Grade: A
Settling? Jeter bounced the first pitch to second. Matsui took an 0-2 curve over the outside corner for strike three. Sheffield got the hitters' counts and bounced out to third on the 3-1 pitch.

Grade: C
Frustrating. Betancourt bounced a 1-2 pitch off the track and wall by the manual scoreboard in leftfield. Ichiro bounced the second pitch to short, moving Betancourt to third. Strong took a 2-2 fastball over the inner half. Ibañez fell behind 0-2 before popping a 1-2 pitch high and foul in front of the stands on the right side, where he moved to the wall and drifted back, taking the ball off the heel of his glove. Ibañez hit a 1-2 broken-bat grounder to third on the next pitch.

Grade: B+
Treacherous. Rodriguez walked on four pitches. Giambi lashed a single into rightfield, moving Rodriguez to second. Martinez hti a broken-bat 0-2 bouncer up the middle to Betancourt, who stepped on second and converted the 6-3 double play as Rodriguez moved to third. Lawton lined a 3-0 pitch right into Beltre's glove at third.

Grade: C
This one's a loss. Sexson took a 2-2 fastball probably a bit high and in for strike three. Beltre crushed the second pitch right to Rodriguez, whose wide throw (rushed) luckily took Martinez off the bag at first. Lopez lasered an 0-2 pitch up the middle for a single, moving Beltre to second. Morse popped the second pitch to Matsui drifting back in centerfield, moving Beltre to third. Torrealba had some words with Ron Kulpa behind the plate after a 2-1 inside fastball, then rolled the 2-2 pitch to short for a 6-4 fielder's choice (close play).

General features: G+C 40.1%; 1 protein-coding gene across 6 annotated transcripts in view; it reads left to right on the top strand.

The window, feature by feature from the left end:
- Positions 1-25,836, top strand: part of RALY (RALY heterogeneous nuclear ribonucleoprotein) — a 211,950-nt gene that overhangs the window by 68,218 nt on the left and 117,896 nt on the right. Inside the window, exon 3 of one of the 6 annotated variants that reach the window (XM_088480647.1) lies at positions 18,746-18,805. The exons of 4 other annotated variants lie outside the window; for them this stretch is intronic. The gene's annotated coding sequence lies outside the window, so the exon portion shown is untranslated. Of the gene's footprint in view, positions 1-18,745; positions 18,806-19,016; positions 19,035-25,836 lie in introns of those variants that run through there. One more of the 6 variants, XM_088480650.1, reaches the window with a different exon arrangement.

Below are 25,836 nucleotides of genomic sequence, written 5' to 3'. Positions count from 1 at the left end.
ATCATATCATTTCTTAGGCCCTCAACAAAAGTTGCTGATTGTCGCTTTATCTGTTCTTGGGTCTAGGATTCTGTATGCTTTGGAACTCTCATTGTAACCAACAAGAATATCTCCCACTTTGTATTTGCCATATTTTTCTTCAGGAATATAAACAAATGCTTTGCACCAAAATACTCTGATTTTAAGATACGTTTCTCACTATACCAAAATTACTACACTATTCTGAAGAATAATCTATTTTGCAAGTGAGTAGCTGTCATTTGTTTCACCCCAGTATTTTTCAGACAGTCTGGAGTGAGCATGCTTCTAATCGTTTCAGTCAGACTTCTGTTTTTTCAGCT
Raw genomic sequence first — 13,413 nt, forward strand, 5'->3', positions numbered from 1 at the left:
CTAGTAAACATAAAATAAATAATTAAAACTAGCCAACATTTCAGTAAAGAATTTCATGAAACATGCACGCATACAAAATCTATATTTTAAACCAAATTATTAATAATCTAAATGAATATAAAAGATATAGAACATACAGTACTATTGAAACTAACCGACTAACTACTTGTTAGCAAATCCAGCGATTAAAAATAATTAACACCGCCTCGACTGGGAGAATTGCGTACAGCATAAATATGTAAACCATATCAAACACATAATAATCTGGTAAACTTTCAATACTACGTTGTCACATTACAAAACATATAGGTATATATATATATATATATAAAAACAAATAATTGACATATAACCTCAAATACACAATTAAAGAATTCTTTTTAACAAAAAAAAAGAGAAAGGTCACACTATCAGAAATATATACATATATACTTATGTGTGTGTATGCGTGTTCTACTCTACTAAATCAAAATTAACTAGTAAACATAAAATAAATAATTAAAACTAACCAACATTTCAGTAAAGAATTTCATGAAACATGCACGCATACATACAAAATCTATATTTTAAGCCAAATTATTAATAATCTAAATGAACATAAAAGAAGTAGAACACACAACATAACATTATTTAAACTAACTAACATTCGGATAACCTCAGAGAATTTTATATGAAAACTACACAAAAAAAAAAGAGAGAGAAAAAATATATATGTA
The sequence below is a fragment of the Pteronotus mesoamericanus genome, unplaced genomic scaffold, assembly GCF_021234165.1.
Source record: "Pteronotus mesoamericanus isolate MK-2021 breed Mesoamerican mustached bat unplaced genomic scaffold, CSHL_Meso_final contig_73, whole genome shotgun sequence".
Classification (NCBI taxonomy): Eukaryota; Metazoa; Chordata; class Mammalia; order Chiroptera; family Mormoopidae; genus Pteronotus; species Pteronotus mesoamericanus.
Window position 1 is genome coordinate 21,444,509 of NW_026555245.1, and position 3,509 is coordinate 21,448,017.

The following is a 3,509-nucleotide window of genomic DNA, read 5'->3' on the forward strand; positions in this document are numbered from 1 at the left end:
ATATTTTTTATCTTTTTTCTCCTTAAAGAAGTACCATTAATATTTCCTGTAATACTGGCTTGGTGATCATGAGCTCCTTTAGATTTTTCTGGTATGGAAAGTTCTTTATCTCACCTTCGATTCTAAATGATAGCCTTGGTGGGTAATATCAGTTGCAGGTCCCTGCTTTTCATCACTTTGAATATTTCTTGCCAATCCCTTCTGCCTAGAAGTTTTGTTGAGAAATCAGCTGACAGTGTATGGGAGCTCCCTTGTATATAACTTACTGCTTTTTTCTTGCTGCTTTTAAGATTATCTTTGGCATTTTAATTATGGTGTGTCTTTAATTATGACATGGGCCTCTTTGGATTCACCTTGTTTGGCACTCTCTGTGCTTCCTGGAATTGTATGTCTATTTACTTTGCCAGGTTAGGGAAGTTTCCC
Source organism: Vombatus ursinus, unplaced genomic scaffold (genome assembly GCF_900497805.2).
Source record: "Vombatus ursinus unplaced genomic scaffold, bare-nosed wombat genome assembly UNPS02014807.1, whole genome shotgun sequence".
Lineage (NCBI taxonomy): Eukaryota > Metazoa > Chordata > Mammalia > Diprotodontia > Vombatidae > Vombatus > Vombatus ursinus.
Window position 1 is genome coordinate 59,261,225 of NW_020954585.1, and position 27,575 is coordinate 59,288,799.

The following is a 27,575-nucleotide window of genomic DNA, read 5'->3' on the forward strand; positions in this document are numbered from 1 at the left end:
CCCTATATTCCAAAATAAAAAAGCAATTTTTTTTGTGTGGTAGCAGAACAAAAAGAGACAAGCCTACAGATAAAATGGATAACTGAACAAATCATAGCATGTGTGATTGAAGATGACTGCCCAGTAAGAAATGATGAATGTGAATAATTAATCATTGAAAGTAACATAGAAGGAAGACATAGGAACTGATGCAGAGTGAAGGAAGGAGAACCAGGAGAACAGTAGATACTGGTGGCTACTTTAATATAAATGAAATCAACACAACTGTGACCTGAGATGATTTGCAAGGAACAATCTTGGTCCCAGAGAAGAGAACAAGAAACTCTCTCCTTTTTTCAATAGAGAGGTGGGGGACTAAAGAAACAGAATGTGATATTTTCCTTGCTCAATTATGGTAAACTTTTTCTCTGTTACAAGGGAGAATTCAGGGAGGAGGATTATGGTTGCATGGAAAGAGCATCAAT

Johnson's line: 7 innings, 0 runs, 3 hits, 2 walks, 7 strikeouts, 116 pitches (79 strikes)

Grade: A-
Nice finish. Flaherty fell behind 0-2 before poking a 1-2 pitch up the middle off of Hernandez and to Lopez for a 1-4-3 putout. Cano poked a 2-0 pitch up the middle. Jeter bunted the first pitch along the first-base line, moving Cano to second. Matsui whiffed on a 2-2 dirtball curve.

Hernandez' line: 8 innings, 2 runs, 4 hits, 4 walks, 7 strikeouts, 108 pitches (60 strikes)

Grade: C-
Tom Gordon came in for Johnson. Betancourt flew out high to centerfield on a 2-2 pitch. Ichiro flared the second pitch to Cano in shallow rightcenter. Jeremy Reed, hitting for Strong, whiffed on a 2-2 pitch outside.

Gordon's line: 1 inning, 0 runs, 0 hits, 0 walks, 1 strikeout, 12 pitches (8 strikes)

Grade: B-
Jeff Nelson came in for Hernandez. Sheffield hit a fly to leftfield, and Morse went back on it, letting it drop in front of him for a single on the first ball to him in leftfield this season. Rodriguez popped to Lopez on the right side.

Matt Thornton came in for Nelson. Giambi flew out high to leftfield on a 1-2 pitch (yay Morse). Bernie Williams, hitting for Martinez, got the hitters' counts and walked on a 3-1 pitch way outside. Lawton popped high to Ichiro in shallow rightfield.

Nelson's line: 1/3 inning, 0 runs, 1 hit, 0 walks, 0 strikeouts, 7 pitches (4 strikes)
Thornton's line: 2/3 inning, 0 runs, 0 hits, 1 walk, 0 strikeouts, 13 pitches (6 strikes)